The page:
The film played. The affluent crowd that gathered in the basement of this tony Manhattan restaurant cheered as some talking head boasted about delivering forty pairs of socks to the homeless. The socks, said this starry-eyed subject, were a way to give the homeless an identity. But I knew damn well that what these people really needed, as I once so desperately begged for, was food, a shelter that wasn’t committed to daily debasement and that actually did something to protect residents from random stabbings, and a stable job that permitted someone who had nothing to save enough resources for first and last month’s rent. This preposterous subject also bragged on film about taking homeless people to a comedy show to cheer them up. Never mind that this is a risible impossibility, considering that shelters impose a draconian curfew each night, usually sometime between 9 PM and 10 PM, that you must hit. If you don’t make this curfew, for which you must factor in a lengthy line in which security guards pat you down and tear through what little you have, you will lose your bed and have all your possessions, meager as they are, thrown into a huge plastic bag and tossed into the street. (This happened to me. And I was forced to haul a very heavy bag with fragile lining, half of what I had damaged and dingy, on a subway, where I could feel the eyes of every commuter looking the other direction.)

I watched as a shoeshine man on-screen bought into the lazy, drug-addled homeless stereotype who never seeks out work (oh, but they do, even when they have a substance abuse problem!). It was a trope no different from the way Reagan had used Linda Taylor, an incredibly rare and unlikely figure hardly representative of homelessness, to establish his staunch conservatism and needlessly demonize the welfare system in 1976. And I was shaking with indignation as the filmmaker, who appeared himself as the film’s first talking head in a bona-fide act of artistic narcissism, bragged about how he had talked to a homeless person, believing her sad face to be an act. He refused to acknowledge her real pain and true fear as he painted himself as a champion of the underprivileged. I looked to my right and I witnessed the filmmaker himself sitting in his chair, responding to his repugnant untruths and counterfactual bromides by bobbing his head up and down to every cinematic cadence he had manufactured.

The film I saw, or at least what I mostly saw (because I bolted after about thirty minutes of this: I was so enraged after one “well-meaning” audience member laughed at a homeless stereotype and chuckled over the film’s bootstraps bullshit, which presented poverty as a “choice,” an emphasis that greatly overshadowed, oh say, examining the details of a rigged system or humanizing the people who are often locked into a nigh inescapable abyss and who are rendered invisible simply because they lost their jobs at a bad time or suffered any number of setbacks that could happen to anyone (hell, it happened to me!), and because this was a “celebration” for the filmmaker and I knew that if I stuck around, I would have gone out of my way to fight fiercely with ruthlessly truthful invective and I am really trying to live a more peaceful life and let things go more — but goddammit you see puffed up privilege like this and it’s not easy!), angered me beyond belief. It was a superficial glimpse of what at least half a million people in this nation go through (and this number is rising): an absolute lie that refused to address vile welfare-to-work realities, the shameful bureaucracy of standing in line for a day arguing to some underpaid heartless stooge why you should get a mere $150 each month to eat (and under Trump, these already svelte and insufficient benefits are in danger of being cut further), the violent and depressing culture within homeless shelters that causes so many to give up and that causes smart people (and let me assure you that there are many smart people who are homeless) to throw in the towel when they shouldn’t have to.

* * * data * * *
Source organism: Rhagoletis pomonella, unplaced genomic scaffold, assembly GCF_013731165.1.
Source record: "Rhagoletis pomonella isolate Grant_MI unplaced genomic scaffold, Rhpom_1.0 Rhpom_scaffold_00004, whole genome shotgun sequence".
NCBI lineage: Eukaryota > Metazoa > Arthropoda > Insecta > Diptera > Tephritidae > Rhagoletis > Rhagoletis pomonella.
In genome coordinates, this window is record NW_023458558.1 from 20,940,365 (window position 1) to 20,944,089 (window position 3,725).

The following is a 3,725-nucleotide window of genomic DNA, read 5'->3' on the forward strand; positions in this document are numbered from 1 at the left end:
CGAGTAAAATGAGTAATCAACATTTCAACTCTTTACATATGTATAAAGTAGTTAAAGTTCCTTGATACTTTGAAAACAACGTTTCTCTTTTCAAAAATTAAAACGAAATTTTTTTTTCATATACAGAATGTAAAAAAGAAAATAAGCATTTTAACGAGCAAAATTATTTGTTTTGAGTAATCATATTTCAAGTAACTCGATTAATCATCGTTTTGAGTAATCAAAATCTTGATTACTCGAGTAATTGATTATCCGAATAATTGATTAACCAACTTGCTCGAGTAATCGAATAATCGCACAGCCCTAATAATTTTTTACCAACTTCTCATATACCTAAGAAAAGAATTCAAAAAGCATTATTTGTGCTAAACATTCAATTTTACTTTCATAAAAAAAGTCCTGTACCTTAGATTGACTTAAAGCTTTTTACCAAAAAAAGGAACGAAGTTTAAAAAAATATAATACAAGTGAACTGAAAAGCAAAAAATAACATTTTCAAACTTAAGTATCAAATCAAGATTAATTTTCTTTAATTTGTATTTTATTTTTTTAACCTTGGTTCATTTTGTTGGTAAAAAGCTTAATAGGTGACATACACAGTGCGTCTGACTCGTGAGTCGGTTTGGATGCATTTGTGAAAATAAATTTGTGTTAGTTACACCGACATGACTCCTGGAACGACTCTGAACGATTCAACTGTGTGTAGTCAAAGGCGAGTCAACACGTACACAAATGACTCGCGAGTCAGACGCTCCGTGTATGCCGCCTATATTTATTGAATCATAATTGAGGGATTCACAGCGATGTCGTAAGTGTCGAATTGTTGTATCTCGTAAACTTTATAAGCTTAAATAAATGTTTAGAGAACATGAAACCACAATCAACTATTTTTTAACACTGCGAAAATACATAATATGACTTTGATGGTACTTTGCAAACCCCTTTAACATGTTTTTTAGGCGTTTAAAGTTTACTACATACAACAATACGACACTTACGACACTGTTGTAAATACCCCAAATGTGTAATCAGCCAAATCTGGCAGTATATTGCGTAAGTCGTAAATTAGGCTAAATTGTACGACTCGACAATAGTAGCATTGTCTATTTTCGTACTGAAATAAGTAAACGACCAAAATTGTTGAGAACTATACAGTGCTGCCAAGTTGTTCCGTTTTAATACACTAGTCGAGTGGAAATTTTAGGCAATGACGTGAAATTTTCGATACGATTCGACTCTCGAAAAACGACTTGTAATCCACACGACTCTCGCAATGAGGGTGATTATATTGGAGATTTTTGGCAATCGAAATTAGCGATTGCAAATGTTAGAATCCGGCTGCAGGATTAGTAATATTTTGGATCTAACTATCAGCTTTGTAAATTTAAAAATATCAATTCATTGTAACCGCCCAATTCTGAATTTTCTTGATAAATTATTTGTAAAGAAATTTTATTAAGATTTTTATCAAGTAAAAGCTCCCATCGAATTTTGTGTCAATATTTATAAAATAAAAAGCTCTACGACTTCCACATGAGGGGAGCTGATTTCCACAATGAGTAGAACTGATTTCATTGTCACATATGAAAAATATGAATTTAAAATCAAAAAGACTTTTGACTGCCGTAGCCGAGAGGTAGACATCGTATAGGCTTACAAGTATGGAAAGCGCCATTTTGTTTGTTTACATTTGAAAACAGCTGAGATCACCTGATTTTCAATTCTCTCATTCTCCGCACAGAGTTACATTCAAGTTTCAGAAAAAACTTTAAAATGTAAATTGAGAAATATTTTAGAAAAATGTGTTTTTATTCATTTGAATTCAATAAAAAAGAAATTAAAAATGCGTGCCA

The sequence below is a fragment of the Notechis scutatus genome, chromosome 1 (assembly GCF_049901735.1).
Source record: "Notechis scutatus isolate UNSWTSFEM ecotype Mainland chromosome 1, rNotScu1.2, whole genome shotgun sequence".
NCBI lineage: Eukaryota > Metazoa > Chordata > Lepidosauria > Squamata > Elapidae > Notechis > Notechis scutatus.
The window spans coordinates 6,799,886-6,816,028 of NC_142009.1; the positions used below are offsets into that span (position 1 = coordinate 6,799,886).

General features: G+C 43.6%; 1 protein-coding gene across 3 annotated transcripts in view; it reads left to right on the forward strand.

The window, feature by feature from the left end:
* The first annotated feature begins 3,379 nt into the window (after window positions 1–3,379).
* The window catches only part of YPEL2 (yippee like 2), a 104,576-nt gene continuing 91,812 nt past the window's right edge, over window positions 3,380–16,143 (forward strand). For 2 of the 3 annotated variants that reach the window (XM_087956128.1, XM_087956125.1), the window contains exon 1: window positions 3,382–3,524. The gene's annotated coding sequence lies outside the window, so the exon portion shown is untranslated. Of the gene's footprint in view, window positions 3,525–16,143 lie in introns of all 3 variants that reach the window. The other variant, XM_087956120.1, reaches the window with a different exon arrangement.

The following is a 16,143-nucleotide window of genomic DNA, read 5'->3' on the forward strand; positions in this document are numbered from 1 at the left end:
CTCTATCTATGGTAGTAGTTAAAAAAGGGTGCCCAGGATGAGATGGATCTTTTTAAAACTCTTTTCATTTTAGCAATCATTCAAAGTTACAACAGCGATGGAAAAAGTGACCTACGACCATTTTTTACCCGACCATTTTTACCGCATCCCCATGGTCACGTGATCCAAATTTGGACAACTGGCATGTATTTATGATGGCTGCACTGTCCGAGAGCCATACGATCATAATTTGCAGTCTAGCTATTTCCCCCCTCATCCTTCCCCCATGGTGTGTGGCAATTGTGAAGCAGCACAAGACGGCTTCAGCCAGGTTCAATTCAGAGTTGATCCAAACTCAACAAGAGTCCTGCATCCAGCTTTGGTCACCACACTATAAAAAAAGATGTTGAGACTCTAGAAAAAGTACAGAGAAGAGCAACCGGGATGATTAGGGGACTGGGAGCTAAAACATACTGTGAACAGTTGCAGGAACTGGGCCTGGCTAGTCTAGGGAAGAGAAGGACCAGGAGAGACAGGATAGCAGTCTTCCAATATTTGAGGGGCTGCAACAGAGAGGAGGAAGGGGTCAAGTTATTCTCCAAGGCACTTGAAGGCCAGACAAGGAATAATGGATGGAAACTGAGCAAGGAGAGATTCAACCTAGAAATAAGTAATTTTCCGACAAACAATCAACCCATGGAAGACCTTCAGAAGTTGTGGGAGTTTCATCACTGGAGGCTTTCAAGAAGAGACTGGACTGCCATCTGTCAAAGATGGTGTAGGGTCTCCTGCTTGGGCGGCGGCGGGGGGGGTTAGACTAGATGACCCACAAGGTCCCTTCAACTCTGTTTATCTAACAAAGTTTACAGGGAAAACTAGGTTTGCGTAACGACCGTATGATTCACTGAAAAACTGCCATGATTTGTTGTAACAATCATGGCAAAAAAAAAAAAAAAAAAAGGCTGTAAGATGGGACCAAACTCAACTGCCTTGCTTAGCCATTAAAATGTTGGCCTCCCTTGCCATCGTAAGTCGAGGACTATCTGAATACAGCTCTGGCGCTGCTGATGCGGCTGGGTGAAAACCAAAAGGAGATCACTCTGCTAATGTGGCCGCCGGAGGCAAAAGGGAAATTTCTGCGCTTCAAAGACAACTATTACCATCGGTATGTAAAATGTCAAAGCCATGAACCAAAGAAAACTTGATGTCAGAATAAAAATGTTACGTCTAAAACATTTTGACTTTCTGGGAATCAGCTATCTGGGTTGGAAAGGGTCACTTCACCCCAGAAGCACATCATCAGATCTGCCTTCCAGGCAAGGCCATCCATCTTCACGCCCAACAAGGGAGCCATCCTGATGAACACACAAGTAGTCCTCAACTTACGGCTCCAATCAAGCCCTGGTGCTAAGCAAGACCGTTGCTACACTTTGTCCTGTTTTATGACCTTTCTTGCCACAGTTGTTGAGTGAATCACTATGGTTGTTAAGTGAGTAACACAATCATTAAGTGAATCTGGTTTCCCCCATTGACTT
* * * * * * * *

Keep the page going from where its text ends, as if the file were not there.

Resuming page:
As many have argued (including Thomas Frank, whom I interviewed about this significant problem here), the Democratic Party has completely divorced itself from advocating for working people and those who need our help. The Democrats haven’t seriously championed for universal aid since Mario Cuomo’s inspiring keynote speech at the 1984 Democratic National Convention. When principled progressives stand against this milquetoast centrism, they are — as this incredible episode of This American Life recently revealed — urged to push the reasons why they are running into the middle if they want access to funds that will help them win elections. And when candidates like Alexandria Ocasio-Cortez actually stand for something and beat out long-time incumbents in a primary, they are, as the disheartening replies to this tweet reveal, declared “a piece of work” and “arrogant” by middle-of-the-road cowards who have never known a day without a hot meal and who refuse to address deeply pernicious realities that people actually live. These weak-kneed and priggish pilgarlics still drop dollars with their colicky hands into the room rental till for their Why Isn’t Hillary President? support groups. They are more interested in wrapping themselves in warm comforting blankets rather than surrendering their bedding to someone sleeping on the streets. They are so enamored and ensnared by this ugly and unsound marriage between capitalism and humanism that they adamantly refuse to listen to the very people they’ve pledged to cure. They ignore any fresh new voice who has the steel to launch a political campaign based on the truth. Their shaky tenure is out of sync with the robust reform we need right now to address our national ills.

I now believe neoliberalism to be just as much of an evil cancer as Trumpism. It needs to be fought hard. Because any ideology that prioritizes supremacy (and neoliberals can be a smug and oh so certain bunch) is a call to dehumanize others.

So how did the film screening conclude? Well, I apologized to my friend, told her that I couldn’t take the film anymore and that I knew this was triggering deep rage in me because it denied and invalidated the horrors that I personally experienced and that I had somehow found the resilience and strength to overcome. I took my leave, tipped the bartender far more than these moneyed types did, and saw that the filmmaker was watching me. What? A man fleeing his unquestionable genius? Why yes, you imperious insensitive clueless dope! So I went up to him and said, “My name is Ed Champion. I was homeless four years ago and your film is a terrible lie. You should be ashamed of yourself.” True to form, he went back to cheering on his own film, paying me no heed whatsoever.